I'd forgotten how naive and obtuse Adrian Mole can be, but that's part of the fun. The reader is always a step ahead of him, and his astonished declarations are all the funnier because of it. The people around him are all rather average, if eccentric, which helps give the book more universality than something populated by outlandish characters. Their faults, as well as Adrian's, are all very familiar and can easily draw a smile. That's why I took a detour from some of the more somber fiction I usually read, and it's a relief to take a spell from dystopian drama and savage journeys of the soul. Adrian's problems can often be solved by getting the attention of the girl he's keen on or having his grandmother confront a schoolyard bully. Some things should be as easy as that.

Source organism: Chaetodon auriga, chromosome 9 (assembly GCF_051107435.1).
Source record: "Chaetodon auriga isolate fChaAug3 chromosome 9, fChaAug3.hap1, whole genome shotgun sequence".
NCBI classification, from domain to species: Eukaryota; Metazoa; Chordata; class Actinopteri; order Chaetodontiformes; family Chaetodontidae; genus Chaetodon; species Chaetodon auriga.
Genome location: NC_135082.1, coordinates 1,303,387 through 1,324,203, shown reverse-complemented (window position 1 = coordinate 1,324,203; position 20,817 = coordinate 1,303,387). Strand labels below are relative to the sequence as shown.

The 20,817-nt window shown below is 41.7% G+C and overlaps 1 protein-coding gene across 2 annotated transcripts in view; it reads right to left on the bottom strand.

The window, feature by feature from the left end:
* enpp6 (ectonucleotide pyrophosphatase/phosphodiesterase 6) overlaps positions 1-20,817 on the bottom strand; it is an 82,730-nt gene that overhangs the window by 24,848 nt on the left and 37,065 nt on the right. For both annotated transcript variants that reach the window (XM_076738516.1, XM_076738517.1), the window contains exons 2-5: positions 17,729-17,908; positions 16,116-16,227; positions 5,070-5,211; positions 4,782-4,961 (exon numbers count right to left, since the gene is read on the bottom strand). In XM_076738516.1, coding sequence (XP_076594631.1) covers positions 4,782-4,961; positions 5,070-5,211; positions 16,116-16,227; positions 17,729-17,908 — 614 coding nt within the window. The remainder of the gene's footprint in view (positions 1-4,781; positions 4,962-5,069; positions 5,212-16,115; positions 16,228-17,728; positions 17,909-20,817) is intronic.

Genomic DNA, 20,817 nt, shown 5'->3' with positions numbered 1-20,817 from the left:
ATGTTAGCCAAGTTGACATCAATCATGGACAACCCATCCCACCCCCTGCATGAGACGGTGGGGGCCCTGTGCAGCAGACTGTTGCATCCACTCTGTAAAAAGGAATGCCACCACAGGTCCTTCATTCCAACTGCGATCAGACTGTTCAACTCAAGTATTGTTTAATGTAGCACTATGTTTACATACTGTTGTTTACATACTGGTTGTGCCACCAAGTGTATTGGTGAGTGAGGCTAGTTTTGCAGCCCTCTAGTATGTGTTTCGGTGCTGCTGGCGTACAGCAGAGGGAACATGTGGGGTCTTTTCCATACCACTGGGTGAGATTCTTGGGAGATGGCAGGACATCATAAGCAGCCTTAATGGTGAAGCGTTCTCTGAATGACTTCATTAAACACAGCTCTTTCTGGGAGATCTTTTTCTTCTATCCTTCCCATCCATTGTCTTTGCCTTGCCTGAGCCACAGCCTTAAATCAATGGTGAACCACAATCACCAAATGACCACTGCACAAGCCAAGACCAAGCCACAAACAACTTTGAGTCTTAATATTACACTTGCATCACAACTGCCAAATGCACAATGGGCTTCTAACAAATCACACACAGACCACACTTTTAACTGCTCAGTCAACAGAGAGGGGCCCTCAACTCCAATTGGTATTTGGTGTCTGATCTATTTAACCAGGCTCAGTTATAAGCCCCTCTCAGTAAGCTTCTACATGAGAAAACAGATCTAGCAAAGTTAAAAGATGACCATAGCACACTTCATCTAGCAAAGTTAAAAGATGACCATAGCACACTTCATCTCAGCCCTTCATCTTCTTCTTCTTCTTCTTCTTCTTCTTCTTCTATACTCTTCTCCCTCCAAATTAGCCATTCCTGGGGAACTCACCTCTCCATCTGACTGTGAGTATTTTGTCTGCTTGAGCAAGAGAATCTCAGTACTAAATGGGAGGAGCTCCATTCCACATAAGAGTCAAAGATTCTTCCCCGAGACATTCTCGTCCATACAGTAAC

• (4/5)
    A re-read from my youth in honour of the author's recent death. Adrian is fact was in the same school year as me and during this book starts his O level courses when I did. The humour is timeless, though some of the social attitudes are different and it is interesting to see what has changed over the past thirty years (the book covers January 1981 to the beginning of the Falklands War in April 1982). Great stuff and I will download the sequel Growing Pains which I also read at the time, though I never bothered with any of the several later sequels.
  • (2/5)
    Read this when I was about 11 years old and all I remember is that I was disappointed that Adrian wasn't actually a mole...
  • (3/5)